SCHENECTADY — Advocates for police accountability won a major victory last month with the repeal of a longstanding state law shielding police disciplinary records from the public.
The city of Utica is beginning to post records online, including those of the chief and deputy chief, pledging to eventually provide all personnel records in an “effort to maintain transparency.”
The Daily Gazette asked five local police departments if they would work to get records online and if not, how they would comply with making those documents available to the public.
None have immediate plans to get records online .
The Schenectady Police Department is still in the review stage.
“[Public Safety] Commissioner [Michael] Eidens is currently reviewing the repeal of 50-a and we will be discussing our plans once he has completed his research,” said city Police Chief Eric Clifford.
At present, the department will comply with any Freedom of Information Law (FOIL) requests, Clifford said, referring to the procedure used to obtain public records from government agencies.
The chief said he’s aware of Utica’s approach and will discuss the concept with Eidens.
The Schenectady County Sheriff’s Department also will release documents through the standard FOIL process.
“Once received, the Sheriff’s Office will ensure that the FOIL request is properly fulfilled in accordance with the recent repeal of 50-a signed by the governor,” said county Sheriff Dominic D’Agostino.
The process for obtaining documents is murkier in Saratoga Springs, where city Public Safety Commissioner Robin Dalton declined comment.
The Albany and Amsterdam police departments did not respond to multiple requests for comment.
Gov. Andrew Cuomo signed a package of police reforms last month following sustained protests sparked by the death of George Floyd while in Minneapolis police custody.
Advocates, including the Legal Aid Society and the New York Civil Liberties Union, have long pushed for repeal for what’s known as state Civil Rights Law Section 50-a, contending localities used the statute to hide police misconduct.
The push for repeal accelerated in 2014 following the death of Eric Garner while in the custody of Daniel Pantaleo, an NYPD officer whose disciplinary record was kept private.
Garner’s survivors and the mothers of other Black men killed by police said they should have records of any misconduct.
Police unions strongly opposed repeal, claiming the release of records would allow a vengeful public to target officers and their families.
Personal information, including home addresses, personal phone numbers and email addresses, will be redacted from the documents ahead of their release.
Getting records online is the next step, said John Kaehny, executive director of Reinvent Albany.
He urged the state to work with local law enforcement agencies to build platforms for publishing information on open data portals.
“The state should be providing training, best practices and open data training,” Kaehny said.
The platform makes it easier for elected officials, reporters and advocates to analyze data, said Kaehny, who pointed at Cincinnati’s city-run site and portals in Chicago and New York City as models to emulate.
Each use different data sets to paint portraits of overall policing in those jurisdictions.
Cincinnati’s site allows members of the public to analyze numbers of complaints filed, which officers were involved and in which neighborhoods the incidents happened.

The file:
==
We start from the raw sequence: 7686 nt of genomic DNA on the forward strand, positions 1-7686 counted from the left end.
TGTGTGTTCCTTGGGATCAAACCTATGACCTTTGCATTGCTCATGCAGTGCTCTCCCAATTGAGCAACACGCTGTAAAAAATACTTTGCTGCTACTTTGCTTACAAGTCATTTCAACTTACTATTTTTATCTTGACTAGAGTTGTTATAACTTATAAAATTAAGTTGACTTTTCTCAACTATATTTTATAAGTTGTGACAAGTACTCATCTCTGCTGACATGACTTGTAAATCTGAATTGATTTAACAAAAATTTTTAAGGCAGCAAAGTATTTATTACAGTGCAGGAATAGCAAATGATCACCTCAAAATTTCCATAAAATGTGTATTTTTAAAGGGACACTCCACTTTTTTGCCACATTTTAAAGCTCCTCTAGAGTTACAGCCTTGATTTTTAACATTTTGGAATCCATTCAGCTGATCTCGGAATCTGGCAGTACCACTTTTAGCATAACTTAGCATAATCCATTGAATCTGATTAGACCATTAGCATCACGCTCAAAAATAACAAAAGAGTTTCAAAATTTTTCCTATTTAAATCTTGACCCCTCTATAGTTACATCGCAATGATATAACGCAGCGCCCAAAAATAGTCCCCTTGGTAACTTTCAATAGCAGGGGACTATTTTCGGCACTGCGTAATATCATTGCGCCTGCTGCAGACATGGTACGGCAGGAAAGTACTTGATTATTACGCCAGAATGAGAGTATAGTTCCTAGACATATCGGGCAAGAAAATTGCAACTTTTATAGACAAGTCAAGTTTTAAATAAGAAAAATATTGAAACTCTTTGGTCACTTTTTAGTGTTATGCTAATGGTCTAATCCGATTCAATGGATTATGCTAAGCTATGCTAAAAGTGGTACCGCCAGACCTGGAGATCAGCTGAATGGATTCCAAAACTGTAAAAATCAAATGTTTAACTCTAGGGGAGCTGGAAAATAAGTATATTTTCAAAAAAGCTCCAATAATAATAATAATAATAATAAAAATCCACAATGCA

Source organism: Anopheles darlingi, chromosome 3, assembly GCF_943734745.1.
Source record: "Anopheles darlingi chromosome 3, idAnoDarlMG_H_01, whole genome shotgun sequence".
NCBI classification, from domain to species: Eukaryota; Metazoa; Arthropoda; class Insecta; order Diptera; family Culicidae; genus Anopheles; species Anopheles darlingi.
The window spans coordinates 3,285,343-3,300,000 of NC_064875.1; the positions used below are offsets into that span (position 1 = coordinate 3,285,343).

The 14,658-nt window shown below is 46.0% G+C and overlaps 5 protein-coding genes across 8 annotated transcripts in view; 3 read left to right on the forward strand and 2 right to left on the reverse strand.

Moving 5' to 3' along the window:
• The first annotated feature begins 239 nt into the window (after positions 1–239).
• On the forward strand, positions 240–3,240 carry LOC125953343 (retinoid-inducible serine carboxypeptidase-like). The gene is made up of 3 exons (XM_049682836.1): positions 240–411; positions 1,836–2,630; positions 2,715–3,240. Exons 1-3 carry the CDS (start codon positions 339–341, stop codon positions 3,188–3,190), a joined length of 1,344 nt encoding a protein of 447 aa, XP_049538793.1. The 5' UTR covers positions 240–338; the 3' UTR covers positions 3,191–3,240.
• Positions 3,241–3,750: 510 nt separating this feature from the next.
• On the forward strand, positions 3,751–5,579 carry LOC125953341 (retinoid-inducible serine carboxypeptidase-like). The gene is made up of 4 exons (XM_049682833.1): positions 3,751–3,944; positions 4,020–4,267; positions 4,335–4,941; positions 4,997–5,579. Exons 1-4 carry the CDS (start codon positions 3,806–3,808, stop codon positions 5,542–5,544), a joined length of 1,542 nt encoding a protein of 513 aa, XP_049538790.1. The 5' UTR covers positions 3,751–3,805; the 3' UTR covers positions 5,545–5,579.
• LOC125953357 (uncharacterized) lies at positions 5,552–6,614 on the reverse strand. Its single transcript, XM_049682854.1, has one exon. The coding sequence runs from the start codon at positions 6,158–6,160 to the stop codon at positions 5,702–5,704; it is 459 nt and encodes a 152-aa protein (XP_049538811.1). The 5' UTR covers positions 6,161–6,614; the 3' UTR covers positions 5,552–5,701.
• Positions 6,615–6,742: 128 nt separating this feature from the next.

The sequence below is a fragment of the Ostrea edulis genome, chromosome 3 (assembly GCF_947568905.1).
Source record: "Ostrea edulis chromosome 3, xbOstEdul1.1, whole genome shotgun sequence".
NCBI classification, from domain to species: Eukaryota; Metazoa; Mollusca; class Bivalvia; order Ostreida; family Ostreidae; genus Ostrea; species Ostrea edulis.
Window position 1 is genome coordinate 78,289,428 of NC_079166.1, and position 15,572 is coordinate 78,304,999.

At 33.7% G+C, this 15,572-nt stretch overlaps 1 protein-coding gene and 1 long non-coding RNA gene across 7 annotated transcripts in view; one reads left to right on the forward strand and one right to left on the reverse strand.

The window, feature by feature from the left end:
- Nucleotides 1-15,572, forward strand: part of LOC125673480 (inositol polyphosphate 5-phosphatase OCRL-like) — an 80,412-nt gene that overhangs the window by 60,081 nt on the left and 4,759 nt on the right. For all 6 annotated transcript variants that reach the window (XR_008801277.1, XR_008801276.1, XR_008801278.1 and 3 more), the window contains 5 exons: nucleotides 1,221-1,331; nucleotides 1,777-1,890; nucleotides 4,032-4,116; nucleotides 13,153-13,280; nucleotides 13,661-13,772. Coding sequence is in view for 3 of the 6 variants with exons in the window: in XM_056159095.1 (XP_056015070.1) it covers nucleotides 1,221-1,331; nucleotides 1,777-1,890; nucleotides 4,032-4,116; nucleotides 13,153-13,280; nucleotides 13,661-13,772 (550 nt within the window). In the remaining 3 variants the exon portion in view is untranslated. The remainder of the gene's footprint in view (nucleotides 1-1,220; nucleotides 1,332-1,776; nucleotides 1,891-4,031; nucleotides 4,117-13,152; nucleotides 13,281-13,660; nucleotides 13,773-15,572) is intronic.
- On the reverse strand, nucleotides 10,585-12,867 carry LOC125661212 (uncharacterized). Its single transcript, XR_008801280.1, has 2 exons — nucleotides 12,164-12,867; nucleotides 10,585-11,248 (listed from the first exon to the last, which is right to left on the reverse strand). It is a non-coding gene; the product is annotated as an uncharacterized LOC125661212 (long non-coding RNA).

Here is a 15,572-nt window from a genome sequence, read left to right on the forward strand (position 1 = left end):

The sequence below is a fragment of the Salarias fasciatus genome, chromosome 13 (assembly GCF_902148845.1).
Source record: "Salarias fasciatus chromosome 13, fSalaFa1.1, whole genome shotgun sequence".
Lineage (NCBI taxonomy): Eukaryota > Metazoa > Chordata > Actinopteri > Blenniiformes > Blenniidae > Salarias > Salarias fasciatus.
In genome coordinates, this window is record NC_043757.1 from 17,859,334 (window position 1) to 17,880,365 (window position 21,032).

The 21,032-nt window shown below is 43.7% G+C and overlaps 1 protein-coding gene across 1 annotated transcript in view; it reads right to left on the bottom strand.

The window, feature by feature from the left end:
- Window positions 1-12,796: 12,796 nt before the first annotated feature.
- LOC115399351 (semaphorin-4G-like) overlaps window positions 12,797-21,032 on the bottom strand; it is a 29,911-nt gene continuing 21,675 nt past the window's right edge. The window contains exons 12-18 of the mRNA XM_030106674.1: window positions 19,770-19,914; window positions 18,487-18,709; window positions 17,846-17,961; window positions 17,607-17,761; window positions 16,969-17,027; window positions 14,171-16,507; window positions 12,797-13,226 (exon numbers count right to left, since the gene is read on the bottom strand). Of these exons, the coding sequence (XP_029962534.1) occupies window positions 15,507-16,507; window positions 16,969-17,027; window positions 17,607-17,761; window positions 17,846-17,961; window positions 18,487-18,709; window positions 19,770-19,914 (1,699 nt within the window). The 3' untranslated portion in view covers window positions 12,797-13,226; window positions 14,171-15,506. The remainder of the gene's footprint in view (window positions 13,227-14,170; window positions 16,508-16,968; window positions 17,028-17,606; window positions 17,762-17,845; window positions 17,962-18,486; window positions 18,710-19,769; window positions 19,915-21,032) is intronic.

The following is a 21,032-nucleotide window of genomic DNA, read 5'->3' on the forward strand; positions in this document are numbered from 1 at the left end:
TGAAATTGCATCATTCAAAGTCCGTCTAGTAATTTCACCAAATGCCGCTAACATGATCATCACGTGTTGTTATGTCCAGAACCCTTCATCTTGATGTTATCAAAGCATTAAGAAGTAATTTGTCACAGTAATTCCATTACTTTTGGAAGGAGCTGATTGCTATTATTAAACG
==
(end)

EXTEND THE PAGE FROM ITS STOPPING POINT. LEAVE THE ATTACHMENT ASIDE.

Chicago’s Citizens Police Data Project has made public hundreds of thousands of police disciplinary records and complaints.
And the Legal Aid Society’s CAPstat has published payroll information, details from federal lawsuits and New York Police Department disciplinary records made public following a 2018 FOIL request by BuzzFeed News.
Each website balances privacy with transparency, Kaehny said.
“They address a lot of the concerns out there about potential over-transparency that police have about officers being doxxed or harassed, which is just not the case in Chicago, Cincinnati or New York City where extensive data is out,” Kaehny said.
The Legal Aid Society says taking a proactive approach to releasing data is more efficient than fulfilling FOIL requests on a case-by-case basis, a process which can often be bureaucratic, drawn-out and “hyper-technical,” said Molly Griffard, legal fellow at the Legal Aid Society’s Cop Accountability Project.
“It can be a really lengthy, difficult process that takes resources both from the person asking for the records but also for the city government processing and potentially fighting the request,” Griffard said in an appearance on the Capitol Pressroom.
Repeal of 50-a is just one of the reforms Gov. Andrew Cuomo signed into law last month, including cementing the right to film police activity and banning chokeholds.
Cuomo also signed an executive order requiring departments to modernize strategies with community feedback at the risk of losing state funding, and has pushed activists to channel their energy into that effort.
“What change, what reform do you want?” Cuomo said last month. “And how do we do it? That’s the intelligent progression of this moment towards action. And this moment without action is a wasted moment.”
Clifford said the department is in the early stages of handling that process.
“We are in the process of forming a leadership working group to hold community conversations regarding the Police Department and what the community as a whole would like to see in the form of changes,” Clifford said. “We will not be making any changes until after those conversations are held.”
Policies will eventually be posted online once the department completes its state accreditation process.
“I anticipate all policies being online by early fall in addition to the accreditation process being completed,” Clifford said.